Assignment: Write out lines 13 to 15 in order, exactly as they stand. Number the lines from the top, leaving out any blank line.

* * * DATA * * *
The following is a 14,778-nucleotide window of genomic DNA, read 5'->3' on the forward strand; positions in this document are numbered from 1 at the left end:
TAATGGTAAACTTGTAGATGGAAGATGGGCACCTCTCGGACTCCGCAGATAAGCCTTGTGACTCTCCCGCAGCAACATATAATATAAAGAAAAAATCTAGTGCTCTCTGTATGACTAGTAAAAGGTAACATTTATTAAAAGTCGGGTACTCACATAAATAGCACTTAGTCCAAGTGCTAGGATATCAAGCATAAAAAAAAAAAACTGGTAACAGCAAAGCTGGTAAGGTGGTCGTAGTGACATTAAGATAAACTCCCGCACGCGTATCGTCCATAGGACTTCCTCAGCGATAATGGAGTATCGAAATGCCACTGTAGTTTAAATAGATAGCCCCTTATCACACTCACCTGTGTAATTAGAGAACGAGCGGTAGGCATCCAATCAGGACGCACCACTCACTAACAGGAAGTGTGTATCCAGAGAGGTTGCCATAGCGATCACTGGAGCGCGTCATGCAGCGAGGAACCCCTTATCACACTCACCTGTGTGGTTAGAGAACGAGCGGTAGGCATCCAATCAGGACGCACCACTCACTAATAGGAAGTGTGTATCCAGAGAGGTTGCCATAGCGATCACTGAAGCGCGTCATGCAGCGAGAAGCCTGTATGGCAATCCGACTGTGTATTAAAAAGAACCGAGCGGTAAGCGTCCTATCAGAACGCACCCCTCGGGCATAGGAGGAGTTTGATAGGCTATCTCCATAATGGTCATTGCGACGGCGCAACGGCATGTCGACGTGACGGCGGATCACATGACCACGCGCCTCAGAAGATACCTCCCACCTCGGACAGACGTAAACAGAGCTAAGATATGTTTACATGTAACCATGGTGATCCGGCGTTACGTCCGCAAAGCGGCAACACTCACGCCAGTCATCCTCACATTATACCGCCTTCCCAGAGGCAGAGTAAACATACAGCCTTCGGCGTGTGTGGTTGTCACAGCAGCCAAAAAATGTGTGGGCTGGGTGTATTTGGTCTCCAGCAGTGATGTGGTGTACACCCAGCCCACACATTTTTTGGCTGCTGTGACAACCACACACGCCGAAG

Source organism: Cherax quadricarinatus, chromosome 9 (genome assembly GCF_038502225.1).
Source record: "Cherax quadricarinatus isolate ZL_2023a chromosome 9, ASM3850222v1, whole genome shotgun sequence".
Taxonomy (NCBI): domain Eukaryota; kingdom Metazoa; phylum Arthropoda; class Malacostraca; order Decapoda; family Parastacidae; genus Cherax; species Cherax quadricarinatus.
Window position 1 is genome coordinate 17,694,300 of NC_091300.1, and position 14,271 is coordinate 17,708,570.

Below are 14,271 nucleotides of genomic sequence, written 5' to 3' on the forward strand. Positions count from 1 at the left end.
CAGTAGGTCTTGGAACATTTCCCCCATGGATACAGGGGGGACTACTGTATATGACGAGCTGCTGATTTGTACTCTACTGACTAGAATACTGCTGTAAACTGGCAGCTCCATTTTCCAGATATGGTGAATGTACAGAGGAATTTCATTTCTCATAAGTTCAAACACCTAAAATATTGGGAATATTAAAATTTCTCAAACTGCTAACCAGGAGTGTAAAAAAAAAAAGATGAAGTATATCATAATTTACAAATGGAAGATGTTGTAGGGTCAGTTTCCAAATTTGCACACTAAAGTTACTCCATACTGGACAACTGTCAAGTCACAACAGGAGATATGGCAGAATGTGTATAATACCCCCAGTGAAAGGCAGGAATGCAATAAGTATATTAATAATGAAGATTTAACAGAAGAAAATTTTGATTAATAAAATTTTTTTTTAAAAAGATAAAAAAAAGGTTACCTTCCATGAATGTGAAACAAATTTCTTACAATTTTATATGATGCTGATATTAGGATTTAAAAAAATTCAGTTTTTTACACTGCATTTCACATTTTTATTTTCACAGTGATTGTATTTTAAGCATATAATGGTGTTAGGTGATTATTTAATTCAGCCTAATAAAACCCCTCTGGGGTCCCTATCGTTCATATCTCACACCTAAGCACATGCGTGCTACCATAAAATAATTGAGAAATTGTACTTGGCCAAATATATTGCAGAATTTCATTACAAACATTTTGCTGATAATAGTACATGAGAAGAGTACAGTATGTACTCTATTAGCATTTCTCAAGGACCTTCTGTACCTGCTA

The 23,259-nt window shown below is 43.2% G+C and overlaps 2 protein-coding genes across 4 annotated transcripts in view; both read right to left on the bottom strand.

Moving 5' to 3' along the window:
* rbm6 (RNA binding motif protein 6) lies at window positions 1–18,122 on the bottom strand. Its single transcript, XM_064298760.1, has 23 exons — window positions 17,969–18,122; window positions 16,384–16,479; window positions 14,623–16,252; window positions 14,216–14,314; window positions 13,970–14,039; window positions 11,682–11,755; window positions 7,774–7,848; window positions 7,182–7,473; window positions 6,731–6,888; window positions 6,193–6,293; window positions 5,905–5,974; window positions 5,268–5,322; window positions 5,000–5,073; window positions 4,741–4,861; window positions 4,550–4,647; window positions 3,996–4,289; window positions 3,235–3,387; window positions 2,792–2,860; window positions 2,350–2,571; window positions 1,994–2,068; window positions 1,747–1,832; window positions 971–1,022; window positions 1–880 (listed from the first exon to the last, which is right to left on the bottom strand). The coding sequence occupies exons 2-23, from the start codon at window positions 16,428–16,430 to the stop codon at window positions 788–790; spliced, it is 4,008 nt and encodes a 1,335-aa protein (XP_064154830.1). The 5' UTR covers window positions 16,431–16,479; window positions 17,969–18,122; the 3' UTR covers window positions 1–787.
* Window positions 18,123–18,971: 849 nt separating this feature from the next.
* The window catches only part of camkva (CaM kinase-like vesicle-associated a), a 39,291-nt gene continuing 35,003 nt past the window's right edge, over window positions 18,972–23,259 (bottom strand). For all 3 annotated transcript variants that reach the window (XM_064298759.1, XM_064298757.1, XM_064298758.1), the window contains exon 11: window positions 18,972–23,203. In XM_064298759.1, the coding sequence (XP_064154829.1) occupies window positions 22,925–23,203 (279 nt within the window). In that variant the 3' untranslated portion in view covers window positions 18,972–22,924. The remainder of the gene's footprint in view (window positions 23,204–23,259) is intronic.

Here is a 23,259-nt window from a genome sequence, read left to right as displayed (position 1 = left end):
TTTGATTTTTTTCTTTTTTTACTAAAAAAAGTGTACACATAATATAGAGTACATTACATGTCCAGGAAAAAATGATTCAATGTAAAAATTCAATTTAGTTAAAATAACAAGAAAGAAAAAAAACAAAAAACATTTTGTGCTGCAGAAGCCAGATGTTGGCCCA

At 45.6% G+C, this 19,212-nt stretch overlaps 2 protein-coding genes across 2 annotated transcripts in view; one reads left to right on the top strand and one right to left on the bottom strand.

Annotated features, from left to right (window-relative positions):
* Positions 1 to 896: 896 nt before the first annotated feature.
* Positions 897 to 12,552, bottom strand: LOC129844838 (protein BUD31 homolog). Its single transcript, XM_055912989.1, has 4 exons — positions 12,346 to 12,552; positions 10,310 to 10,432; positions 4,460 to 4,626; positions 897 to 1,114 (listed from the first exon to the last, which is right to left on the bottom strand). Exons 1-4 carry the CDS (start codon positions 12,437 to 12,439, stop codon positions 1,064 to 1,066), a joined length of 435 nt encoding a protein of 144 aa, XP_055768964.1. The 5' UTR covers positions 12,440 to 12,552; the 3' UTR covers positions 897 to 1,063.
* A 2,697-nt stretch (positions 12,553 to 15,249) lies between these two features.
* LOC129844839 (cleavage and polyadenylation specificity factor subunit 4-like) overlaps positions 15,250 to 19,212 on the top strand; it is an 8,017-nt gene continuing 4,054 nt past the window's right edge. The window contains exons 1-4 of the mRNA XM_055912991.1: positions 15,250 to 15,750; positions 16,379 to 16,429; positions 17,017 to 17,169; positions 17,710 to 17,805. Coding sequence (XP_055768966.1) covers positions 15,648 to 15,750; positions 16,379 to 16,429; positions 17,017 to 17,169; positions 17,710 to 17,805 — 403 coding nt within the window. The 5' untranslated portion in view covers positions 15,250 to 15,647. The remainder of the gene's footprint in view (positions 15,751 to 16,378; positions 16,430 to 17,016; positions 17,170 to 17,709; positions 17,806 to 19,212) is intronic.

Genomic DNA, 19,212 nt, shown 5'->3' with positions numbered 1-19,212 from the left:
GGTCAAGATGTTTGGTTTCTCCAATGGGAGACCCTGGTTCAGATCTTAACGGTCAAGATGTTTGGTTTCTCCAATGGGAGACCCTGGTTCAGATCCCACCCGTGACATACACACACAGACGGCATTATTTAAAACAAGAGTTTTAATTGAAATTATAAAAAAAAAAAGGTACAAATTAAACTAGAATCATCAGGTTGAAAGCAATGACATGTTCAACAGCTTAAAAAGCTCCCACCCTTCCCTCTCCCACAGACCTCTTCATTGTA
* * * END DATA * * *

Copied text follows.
* The window catches only part of camkva (CaM kinase-like vesicle-associated a), a 39,291-nt gene continuing 35,003 nt past the window's right edge, over window positions 18,972–23,259 (bottom strand). For all 3 annotated transcript variants that reach the window (XM_064298759.1, XM_064298757.1, XM_064298758.1), the window contains exon 11: window positions 18,972–23,203. In XM_064298759.1, the coding sequence (XP_064154829.1) occupies window positions 22,925–23,203 (279 nt within the window). In that variant the 3' untranslated portion in view covers window positions 18,972–22,924. The remainder of the gene's footprint in view (window positions 23,204–23,259) is intronic.

Here is a 23,259-nt window from a genome sequence, read left to right as displayed (position 1 = left end):
TTTGATTTTTTTCTTTTTTTACTAAAAAAAGTGTACACATAATATAGAGTACATTACATGTCCAGGAAAAAATGATTCAATGTAAAAATTCAATTTAGTTAAAATAACAAGAAAGAAAAAAAACAAAAAACATTTTGTGCTGCAGAAGCCAGATGTTGGCCCA